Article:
All startup APPs encounter numerous challenges. First, alternative payment platforms may have difficulty establishing a "multisided platform." An example of a multisided platform is the credit card industry, which is composed of consumers, merchants and the credit card companies (i.e., the "platform"). In order to be successful, the credit card company must convince a huge number of merchants and consumers to use its platform.
Although it may be a safe assumption that MRBs have a large incentive to utilize an APP, the same is not necessarily true for consumers. The lack of success of established e-wallets like PayPal, Google Pay and Apple Pay in a typical retail environment has been well documented. Furthermore, when it comes to marijuana purchases, anecdotal evidence suggests that consumers highly value anonymity, and therefore prefer using cash. Therefore, the assumption the consumers will adopt a marijuana-related APP en masse is questionable at best.
Beyond needing a custodian bank to accept marijuana-related funds, marijuana-related APPs also need support from a host of other actors. To name just a few, this includes money transmitters (to help consumers add value to stored-value cards), mobile phone manufacturers (to allow the app on their devices), wireless carriers, or website hosting companies. It is not clear whether these actors would proactively deny a marijuana-related APP basic services, but if they do, it would be disastrous for that APP.
Possibly the most serious business risk to marijuana-related APPs is the one about which they can do nothing — the possible liberalization of federal laws legalizing marijuana and marijuana banking. Several marijuana-related banking bills have been proposed in Congress. Also, many people believe that federal drug laws completely outlawing marijuana will eventually change and, as a result, loosen up banking limitations on the industry. In either case, there would likely be a significant drop in demand for a banking work-around from MRBs.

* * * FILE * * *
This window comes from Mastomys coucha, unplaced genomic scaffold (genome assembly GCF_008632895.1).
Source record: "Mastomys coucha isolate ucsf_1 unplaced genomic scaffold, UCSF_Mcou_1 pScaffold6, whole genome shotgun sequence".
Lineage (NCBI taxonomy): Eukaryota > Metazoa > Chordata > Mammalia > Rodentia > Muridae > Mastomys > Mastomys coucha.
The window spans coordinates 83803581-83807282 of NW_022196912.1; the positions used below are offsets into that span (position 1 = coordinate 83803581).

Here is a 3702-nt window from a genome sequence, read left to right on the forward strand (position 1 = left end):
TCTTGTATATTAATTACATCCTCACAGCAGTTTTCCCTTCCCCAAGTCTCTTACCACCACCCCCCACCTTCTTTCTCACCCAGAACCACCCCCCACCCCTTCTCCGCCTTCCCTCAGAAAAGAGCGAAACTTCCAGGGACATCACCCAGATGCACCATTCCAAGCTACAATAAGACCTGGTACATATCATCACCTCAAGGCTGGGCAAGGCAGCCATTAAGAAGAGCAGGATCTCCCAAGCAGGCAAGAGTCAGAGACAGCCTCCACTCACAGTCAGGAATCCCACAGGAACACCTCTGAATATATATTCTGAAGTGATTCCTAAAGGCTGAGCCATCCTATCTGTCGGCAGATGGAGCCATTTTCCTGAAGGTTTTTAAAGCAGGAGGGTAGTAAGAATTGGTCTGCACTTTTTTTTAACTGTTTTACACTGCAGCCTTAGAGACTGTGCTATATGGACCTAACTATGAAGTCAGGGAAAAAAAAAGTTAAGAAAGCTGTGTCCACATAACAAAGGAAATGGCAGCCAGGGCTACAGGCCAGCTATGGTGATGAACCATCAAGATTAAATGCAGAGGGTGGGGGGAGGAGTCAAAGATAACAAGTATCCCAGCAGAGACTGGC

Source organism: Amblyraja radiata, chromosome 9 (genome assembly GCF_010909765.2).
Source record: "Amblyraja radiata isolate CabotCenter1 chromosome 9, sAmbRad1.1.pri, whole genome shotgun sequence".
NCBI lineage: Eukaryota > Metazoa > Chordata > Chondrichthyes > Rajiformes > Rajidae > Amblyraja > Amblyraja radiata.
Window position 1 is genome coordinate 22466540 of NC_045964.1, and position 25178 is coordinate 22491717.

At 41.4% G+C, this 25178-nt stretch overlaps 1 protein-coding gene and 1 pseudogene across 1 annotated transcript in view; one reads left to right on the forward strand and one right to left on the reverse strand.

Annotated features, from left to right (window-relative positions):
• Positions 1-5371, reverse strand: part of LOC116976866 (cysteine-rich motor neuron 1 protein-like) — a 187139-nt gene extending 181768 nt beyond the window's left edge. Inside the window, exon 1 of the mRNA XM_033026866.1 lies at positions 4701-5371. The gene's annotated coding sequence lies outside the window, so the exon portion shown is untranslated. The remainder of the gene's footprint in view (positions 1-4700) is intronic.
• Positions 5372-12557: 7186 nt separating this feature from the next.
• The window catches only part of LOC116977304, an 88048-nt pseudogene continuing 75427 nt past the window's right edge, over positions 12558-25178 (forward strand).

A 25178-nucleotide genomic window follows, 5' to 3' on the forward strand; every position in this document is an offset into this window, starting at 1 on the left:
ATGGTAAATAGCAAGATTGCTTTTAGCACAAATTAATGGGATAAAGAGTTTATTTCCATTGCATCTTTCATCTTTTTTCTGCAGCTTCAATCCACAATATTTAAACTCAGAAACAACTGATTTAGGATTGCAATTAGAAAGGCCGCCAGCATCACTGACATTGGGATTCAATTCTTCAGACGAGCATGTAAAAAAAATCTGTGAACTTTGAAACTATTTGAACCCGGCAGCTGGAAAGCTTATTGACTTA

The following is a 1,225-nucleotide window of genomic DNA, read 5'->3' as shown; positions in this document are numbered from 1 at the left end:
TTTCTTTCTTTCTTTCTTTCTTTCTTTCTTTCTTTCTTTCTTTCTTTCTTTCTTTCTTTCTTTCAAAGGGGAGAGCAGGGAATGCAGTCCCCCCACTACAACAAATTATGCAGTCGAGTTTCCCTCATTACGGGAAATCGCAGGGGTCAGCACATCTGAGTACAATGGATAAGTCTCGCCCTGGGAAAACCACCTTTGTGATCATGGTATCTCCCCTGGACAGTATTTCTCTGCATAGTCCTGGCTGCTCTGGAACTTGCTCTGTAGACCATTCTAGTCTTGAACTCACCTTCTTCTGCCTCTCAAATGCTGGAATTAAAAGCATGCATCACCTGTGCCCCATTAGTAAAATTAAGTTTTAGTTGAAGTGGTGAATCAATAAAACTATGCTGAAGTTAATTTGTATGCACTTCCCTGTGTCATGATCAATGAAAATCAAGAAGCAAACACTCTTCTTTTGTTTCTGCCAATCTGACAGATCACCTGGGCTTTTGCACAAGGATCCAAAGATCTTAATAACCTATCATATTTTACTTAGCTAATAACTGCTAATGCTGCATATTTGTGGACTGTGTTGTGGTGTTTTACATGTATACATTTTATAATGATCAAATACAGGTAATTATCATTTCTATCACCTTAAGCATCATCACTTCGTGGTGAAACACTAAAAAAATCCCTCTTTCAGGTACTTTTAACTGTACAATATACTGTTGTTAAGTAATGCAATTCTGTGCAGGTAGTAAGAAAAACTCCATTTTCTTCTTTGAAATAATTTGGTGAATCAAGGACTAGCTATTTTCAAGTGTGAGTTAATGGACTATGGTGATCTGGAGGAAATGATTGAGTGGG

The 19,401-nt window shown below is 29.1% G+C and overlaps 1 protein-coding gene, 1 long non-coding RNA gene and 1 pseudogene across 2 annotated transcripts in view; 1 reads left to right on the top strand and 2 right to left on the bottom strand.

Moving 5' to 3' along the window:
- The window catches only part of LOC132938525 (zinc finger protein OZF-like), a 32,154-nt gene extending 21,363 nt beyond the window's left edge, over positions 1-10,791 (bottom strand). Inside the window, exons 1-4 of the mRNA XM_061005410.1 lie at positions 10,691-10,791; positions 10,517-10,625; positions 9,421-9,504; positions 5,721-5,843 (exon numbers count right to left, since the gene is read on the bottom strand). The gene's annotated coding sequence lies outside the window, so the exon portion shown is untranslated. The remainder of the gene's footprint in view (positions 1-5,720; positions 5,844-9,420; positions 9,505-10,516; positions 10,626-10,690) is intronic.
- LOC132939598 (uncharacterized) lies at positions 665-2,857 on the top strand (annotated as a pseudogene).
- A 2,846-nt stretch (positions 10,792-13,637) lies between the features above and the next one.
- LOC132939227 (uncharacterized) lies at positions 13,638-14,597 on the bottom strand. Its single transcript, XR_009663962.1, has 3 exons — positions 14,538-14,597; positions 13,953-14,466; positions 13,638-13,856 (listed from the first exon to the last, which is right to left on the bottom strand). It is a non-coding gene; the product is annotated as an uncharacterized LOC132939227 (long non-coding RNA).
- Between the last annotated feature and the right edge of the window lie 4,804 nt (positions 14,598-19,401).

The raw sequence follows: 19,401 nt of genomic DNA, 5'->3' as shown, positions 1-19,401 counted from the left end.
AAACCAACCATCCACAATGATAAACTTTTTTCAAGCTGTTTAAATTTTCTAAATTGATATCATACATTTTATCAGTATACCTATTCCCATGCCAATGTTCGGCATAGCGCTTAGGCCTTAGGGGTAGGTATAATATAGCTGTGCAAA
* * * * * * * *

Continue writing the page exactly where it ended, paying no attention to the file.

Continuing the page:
Although marijuana-related APPs are unlikely to be a long-term solution to marijuana businesses' current inability to obtain financial services, they may provide sufficient benefits to be useful in the short-term. Despite the compliance and business challenges, these systems are available now, mitigate some dangers of transacting completely in cash, and provide a path to banking for at least some MRBs. Absent federal legislative developments that permit banks to serve marijuana businesses without risking money laundering liability, innovators will continue to offer these and other solutions to desperate MRBs. When we'll see a long term, nationwide solution, however, rests largely in the hands of Congress.
Steven Kemmerling is the founder and chief executive of MRB Monitor, Douglas Fischer is an associate at Cadwalader, Wickersham & Taft LLP, and Jodi Avergun is a partner at Cadwalader in the White Collar Defense and Investigations Group.